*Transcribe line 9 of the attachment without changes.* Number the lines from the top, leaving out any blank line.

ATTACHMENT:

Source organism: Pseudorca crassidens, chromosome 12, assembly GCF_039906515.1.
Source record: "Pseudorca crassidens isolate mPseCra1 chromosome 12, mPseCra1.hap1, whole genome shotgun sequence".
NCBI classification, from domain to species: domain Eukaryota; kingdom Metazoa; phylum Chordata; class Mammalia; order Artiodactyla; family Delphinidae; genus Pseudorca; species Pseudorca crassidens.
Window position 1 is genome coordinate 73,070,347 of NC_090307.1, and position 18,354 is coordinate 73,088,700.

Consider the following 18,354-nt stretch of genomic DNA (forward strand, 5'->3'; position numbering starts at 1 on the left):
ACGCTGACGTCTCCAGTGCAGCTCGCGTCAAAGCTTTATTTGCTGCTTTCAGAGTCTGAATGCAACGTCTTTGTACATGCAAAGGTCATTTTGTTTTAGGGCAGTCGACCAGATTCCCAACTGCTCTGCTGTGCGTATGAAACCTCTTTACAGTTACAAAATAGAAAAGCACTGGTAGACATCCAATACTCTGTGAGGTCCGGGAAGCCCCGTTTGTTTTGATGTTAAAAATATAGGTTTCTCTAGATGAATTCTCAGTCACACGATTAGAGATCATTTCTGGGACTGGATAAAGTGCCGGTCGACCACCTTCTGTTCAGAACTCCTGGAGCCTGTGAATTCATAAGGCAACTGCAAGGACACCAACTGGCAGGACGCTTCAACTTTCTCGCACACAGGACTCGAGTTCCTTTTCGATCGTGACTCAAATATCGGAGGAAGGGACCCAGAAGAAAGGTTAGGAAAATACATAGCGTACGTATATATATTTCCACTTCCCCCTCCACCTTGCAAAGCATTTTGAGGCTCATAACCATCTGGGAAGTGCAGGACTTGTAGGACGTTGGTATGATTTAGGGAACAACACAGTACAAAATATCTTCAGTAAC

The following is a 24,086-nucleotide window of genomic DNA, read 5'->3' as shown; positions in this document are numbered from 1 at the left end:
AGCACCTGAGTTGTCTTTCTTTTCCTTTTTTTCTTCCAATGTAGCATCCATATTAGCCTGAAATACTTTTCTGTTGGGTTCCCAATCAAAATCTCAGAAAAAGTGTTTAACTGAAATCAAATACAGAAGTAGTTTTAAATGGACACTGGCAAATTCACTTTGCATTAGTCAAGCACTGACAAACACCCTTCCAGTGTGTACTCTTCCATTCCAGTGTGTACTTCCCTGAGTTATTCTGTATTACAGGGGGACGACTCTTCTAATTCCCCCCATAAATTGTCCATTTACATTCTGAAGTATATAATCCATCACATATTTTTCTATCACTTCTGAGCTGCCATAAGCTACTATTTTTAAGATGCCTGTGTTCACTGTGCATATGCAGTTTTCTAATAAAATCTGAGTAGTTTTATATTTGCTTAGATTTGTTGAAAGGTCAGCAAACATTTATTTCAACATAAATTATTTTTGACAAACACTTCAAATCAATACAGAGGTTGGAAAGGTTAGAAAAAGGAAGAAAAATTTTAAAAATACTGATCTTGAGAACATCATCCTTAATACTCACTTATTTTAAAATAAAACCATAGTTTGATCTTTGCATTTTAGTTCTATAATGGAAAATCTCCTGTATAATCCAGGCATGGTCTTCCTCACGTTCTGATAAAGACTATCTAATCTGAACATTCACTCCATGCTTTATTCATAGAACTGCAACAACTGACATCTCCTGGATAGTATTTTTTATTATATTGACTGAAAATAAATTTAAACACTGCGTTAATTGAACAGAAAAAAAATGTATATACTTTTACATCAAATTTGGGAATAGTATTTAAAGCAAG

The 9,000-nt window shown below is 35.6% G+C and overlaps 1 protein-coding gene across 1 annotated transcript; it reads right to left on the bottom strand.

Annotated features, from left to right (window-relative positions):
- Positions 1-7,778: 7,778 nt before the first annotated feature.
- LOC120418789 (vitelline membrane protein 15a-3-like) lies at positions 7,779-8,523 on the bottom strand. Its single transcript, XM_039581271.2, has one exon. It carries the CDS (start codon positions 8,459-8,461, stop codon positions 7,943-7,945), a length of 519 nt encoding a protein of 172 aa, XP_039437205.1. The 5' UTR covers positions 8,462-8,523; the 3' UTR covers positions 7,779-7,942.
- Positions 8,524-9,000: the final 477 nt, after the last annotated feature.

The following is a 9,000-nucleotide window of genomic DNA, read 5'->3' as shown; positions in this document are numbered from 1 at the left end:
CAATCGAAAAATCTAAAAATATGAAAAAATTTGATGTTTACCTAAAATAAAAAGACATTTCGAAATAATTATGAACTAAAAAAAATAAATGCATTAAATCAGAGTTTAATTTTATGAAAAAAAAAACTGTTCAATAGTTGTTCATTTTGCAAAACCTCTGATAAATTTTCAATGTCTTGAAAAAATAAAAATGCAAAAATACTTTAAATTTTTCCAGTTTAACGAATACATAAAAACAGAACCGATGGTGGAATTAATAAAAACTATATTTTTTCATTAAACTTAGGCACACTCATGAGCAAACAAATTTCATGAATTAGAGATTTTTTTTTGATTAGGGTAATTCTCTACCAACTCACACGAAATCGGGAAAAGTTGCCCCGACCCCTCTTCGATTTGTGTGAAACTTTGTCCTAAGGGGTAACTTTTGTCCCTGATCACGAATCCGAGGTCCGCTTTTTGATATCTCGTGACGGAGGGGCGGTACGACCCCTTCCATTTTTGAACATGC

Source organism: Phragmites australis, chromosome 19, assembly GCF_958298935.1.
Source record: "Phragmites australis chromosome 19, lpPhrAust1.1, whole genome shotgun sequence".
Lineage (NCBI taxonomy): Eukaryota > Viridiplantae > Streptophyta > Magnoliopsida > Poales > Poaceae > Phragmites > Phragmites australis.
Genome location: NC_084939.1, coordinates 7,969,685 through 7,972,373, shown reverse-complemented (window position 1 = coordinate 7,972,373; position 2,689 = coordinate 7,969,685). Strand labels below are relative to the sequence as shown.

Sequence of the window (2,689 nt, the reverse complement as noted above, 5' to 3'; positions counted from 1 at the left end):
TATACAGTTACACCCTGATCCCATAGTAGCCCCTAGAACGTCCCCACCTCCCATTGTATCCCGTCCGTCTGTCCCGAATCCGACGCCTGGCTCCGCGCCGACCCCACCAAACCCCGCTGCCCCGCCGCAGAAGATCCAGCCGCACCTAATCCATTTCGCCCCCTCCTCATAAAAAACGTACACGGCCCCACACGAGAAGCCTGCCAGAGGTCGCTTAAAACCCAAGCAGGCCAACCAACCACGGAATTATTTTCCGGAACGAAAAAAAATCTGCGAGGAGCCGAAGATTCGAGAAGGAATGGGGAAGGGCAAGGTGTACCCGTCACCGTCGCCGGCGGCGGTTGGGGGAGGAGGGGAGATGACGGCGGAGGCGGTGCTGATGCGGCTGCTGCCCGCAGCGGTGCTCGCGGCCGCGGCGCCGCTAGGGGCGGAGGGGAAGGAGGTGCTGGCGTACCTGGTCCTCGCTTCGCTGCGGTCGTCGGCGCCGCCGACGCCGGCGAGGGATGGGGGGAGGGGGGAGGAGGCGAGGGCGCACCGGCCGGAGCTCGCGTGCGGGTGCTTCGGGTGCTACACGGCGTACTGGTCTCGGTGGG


The 9,000-nt window shown below is 35.6% G+C and overlaps 1 protein-coding gene across 1 annotated transcript; it reads right to left on the bottom strand.